Eimear McBride is working on a similar book now, with “an evolution of the style.” A Girl is a Half-Formed Thing is not an easy read, but it’s worth the effort.
vcm_s_kf_repr_620x827
And last but not least, our third Irish author, John Connolly (photo above by Mark Condren), born in Dublin, took to the stage of the Richard Wherrett Studio in the Sydney Theatre to regale us with a history of the crime novel from Dashiell Hammett to Raymond Chandler and Patricia Highsmith and Agatha Christie, to name just a few.
Jon Page, the general manager of Pages & Pages Booksellers, had an easy job as facilitator (ugh, that word!) with Connolly standing at the podium at first, then moving around the stage while speaking quickly and eloquently, as you’d expect of an Irish writer.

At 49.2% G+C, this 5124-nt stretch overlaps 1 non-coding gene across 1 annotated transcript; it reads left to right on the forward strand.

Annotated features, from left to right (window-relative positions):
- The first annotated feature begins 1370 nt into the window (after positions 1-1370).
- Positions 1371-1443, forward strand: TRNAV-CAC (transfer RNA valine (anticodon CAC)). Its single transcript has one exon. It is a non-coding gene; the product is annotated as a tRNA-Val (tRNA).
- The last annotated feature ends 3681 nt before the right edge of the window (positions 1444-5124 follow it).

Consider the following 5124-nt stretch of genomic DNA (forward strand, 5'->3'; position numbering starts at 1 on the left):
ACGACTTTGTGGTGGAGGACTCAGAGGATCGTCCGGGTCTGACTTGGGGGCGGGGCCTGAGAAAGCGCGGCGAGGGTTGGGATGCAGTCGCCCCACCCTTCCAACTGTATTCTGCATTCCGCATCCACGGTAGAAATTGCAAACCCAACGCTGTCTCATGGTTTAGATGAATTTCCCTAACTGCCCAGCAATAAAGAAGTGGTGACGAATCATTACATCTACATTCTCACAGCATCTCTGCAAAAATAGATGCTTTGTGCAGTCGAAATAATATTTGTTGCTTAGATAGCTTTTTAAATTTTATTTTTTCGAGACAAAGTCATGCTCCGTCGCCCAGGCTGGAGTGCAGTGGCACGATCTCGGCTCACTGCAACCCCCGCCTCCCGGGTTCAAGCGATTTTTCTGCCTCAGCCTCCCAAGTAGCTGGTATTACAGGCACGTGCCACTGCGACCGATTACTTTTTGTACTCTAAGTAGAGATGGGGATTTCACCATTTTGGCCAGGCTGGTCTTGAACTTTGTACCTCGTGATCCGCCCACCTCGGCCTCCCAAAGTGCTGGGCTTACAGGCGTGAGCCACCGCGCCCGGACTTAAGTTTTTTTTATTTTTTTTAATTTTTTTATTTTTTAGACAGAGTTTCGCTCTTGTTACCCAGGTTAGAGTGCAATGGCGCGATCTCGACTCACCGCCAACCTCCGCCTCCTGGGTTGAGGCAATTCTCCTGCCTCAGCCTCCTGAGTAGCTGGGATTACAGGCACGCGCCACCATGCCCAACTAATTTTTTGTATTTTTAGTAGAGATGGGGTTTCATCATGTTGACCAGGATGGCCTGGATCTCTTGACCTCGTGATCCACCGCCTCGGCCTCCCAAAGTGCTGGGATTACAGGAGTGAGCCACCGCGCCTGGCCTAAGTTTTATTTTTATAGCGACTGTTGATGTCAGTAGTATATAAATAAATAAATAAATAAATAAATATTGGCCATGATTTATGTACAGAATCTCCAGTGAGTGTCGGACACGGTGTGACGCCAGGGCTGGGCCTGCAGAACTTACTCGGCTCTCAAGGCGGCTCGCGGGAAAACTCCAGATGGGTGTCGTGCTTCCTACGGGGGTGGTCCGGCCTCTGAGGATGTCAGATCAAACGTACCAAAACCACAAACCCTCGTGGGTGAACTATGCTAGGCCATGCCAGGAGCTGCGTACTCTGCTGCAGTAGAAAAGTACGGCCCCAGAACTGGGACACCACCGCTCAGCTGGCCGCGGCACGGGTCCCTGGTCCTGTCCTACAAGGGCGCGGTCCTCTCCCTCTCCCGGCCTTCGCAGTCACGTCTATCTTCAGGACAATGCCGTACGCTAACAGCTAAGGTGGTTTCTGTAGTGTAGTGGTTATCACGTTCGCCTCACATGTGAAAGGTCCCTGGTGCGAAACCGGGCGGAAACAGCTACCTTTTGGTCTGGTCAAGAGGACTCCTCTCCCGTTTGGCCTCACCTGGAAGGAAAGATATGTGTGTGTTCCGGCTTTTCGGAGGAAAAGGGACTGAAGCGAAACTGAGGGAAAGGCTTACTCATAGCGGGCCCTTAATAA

My wife and I have been big fans of Connolly since his first novel, Every Dead Thing (Hodder & Stoughton), featuring the former New York City detective, Charlie Parker, hunting the killer of his wife and daughter. He’s just published his 12th Charlier Parker novel, The Wolf in Winter (Hodder & Stoughton), and they keep getting better. The first time I heard him speak was in the Stanton Library in North Sydney in the early 2000s, promoting Every Dead Thing and its first sequel. He talked about his days as a freelance journalist for the Irish Times (he still writes the occasional piece for them) and how one gruesome murder he covered led him to write about such details in his novels. Connolly now divides his time between his native city, Dublin, and the United States, where his Parker novels are set. http://www.johnconnollybooks.com/